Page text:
Take temperance, for example, a fruit of the Holy Spirit in Galatians 5. What bursts out of and grows on the limbs and branches of our lives when we are temperate? We tend to think first of sexual purity or avoiding certain vices such as alcohol, gluttony, gossip, and road rage—or home rage. (Something we personally don’t have much trouble with.)

But then there’s greed. We do have trouble with that, and that’s a fruit-of-the-Holy-Spirit issue. We older Christians can and should model self-restraint over our wants. Models are not just words on paper, 10-second sound bytes, or 140-character tweets. Models in the use of money are three-dimensional people who breathe, think, and do. They have length, width, and depth. Fruitful models are generous, frugal, self-controlled.

How do I measure up regarding money? What about my length, for example—my money habits over the long haul? How disciplined, accountable, and reliable am I? What about depth? Is my self-control thin as bark on a birch tree? Shallow discipline over money is a self-control failure that impacts family, friends, church, and community. Impulsivity and greed—always spending, bragging, grasping, hoarding—means no Spirit-induced sap is flowing through my life, and I’m no model. My roots are dried up, just waiting for collapse.

This week, the fallen pine is still there, half on the south side of the road, half on the north side with two lanes cleared through the middle for traffic to come and go. Chain saws have exposed its insides. I slowed yesterday to look at its heartwood and sapwood. They were there as I expected. I saw no rot. Just a lack of sap to the roots, I assume, made the tree vulnerable to collapse.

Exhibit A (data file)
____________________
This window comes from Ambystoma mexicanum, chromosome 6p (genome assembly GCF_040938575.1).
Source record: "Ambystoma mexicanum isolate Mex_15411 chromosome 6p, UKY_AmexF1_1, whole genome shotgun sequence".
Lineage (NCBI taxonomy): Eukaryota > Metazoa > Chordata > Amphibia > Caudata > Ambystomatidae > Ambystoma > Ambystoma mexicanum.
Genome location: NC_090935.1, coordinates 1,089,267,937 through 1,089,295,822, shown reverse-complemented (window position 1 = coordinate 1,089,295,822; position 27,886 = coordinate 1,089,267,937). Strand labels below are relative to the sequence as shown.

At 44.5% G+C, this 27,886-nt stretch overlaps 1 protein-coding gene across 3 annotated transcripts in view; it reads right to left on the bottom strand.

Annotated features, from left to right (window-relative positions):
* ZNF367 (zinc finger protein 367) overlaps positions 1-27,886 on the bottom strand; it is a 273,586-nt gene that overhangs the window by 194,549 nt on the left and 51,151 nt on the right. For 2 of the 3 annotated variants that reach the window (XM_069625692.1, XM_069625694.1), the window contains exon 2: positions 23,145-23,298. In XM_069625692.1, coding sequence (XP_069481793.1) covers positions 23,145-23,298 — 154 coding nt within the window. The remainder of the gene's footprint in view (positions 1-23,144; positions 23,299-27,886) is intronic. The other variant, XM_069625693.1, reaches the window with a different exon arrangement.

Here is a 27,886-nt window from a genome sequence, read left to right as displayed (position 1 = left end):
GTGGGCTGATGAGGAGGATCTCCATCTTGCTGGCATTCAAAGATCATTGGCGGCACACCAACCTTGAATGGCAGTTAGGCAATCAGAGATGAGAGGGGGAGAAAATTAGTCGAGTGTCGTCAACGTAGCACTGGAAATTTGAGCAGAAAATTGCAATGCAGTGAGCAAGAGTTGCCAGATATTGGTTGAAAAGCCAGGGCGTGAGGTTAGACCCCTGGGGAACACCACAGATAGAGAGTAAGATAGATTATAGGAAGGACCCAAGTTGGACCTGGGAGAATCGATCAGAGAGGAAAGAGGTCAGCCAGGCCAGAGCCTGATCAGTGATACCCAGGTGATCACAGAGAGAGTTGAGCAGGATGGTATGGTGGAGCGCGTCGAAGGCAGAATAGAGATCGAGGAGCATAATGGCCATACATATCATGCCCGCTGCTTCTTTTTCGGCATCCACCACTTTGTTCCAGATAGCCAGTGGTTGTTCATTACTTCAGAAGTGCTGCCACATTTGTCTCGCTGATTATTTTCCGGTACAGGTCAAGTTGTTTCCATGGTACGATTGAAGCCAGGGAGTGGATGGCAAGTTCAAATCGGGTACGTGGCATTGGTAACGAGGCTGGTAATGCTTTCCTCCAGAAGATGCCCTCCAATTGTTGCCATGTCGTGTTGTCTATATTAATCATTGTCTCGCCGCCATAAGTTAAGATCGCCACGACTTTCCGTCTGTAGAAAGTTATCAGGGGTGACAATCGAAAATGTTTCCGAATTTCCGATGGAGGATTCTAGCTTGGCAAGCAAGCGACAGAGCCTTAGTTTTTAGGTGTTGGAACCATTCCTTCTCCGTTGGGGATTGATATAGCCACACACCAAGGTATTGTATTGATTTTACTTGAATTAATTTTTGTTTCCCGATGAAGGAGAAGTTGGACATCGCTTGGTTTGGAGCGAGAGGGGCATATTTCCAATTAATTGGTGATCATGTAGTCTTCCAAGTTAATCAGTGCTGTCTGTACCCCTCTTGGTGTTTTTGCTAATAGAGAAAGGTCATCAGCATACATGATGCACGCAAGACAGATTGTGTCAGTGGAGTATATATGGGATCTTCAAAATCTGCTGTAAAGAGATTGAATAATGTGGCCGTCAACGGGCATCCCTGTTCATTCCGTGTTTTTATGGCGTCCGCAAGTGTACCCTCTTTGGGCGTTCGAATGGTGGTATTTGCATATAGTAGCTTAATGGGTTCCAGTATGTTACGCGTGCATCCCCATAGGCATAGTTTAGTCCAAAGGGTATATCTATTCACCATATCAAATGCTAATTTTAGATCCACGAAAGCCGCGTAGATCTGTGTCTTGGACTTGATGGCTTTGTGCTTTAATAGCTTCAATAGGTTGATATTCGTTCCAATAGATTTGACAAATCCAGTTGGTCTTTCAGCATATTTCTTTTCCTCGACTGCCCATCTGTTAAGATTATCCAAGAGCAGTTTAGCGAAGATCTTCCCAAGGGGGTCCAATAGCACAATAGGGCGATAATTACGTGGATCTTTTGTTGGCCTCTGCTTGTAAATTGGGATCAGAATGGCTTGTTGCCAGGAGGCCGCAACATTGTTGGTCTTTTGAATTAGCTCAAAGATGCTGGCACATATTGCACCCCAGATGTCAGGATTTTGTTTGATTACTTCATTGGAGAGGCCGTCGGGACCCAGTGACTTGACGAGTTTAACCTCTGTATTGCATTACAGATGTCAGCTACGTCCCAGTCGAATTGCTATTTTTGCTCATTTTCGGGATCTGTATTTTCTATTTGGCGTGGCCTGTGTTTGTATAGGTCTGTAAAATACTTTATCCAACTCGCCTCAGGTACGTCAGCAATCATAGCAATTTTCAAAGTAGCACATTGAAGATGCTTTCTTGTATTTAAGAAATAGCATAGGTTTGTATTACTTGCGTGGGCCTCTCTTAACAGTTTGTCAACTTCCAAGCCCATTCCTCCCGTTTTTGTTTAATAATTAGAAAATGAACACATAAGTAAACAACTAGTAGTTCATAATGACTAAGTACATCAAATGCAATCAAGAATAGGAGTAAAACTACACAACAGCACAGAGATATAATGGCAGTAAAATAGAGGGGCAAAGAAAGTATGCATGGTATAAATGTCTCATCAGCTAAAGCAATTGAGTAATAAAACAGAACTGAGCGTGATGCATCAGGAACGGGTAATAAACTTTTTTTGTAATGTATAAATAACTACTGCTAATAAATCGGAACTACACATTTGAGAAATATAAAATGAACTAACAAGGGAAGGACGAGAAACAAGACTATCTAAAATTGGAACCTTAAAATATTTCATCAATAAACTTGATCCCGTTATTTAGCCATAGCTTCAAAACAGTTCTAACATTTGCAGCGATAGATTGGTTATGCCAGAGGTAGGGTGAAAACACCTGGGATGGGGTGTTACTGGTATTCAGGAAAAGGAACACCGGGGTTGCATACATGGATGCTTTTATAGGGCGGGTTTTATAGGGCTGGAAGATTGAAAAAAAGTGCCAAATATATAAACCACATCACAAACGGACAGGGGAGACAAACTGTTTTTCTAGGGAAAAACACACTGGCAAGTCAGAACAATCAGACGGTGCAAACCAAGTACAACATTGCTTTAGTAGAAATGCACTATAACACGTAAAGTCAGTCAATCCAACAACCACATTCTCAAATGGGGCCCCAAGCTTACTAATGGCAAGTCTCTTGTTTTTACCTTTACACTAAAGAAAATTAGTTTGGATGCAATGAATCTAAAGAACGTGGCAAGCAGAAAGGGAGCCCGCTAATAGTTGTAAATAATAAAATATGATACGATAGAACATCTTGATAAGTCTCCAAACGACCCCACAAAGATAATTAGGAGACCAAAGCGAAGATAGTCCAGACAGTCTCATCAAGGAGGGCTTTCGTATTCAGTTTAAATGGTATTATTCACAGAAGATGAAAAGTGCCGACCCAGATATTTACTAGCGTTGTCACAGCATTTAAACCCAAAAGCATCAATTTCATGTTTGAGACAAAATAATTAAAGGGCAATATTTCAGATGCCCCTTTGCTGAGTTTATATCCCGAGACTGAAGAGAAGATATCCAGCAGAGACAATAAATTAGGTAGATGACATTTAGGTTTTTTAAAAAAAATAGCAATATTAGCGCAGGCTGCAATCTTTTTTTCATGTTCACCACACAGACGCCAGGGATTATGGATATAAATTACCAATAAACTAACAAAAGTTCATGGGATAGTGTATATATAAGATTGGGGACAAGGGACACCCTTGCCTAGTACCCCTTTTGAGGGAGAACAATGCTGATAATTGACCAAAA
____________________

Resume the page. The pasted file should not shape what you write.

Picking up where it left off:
Tree removers will come soon and cut the pine into manageable logs or grind it into mulch or sawdust on the spot. That’s what you do to fallen trees. Jesus’ mote-and-beam parable came to mind, His words about sin—my neighbor’s and my own. Their speck. My log (Matthew 7:5). I have my favorite specks. Don’t we all? I’m quick to notice and talk about the sawdust of other people’s sins. Greed is one of those, always in someone else’s eye, not mine. Jesus warned about that.

I was reading Jeremiah 32 this morning on my daily route through the Chronological Bible. Jeremiah was praying in the courtyard of King Zedekiah’s palace in Jerusalem where he was imprisoned: “Ah Lord God,” he began and went on for several lines. Immediately, the Lord talked back to him: “I am the Lord, the God of all flesh: is there anything too hard for me?” (32:18-27). Jeremiah believed there is nothing God can’t do, including dealing with greed, listed among the despicable sins of Judah and Israel that brought about their judgment. Do I also believe God can do anything, including help me get my sap flowing against the destructive power of greed?

I think of Datchie—her arms always open, spread wide to hug anybody who came through her back door. Datchie was old, fragile, and with meager income, but her spirit was green and fruitful. She taped a $20 bill to the bottom of her kitchen trashcan to hide it from thieves, and to save it for someone in need. Becoming heartwood was anathema to Datchie. Even in extreme frailty, she was full of sap and flourishing. The spread of her arms and the breadth of her generosity flowed out to bless others. Into very old age, she continued to bear the beautiful fruit of generosity.

I want to be like Datchie. A Spirit-imbued old woman radical about bearing visible fruit: self-control, reliability, generosity, frugality. I want to be fat and flourishing for the Lord.

About the Writer: Brenda Evans is a retired English teacher. She and her husband Bill, former director of the Free Will Baptist Foundation, live in Ashland, Kentucky. Learn more about smart giving at





©2016 ONE Magazine, National Association of Free Will Baptists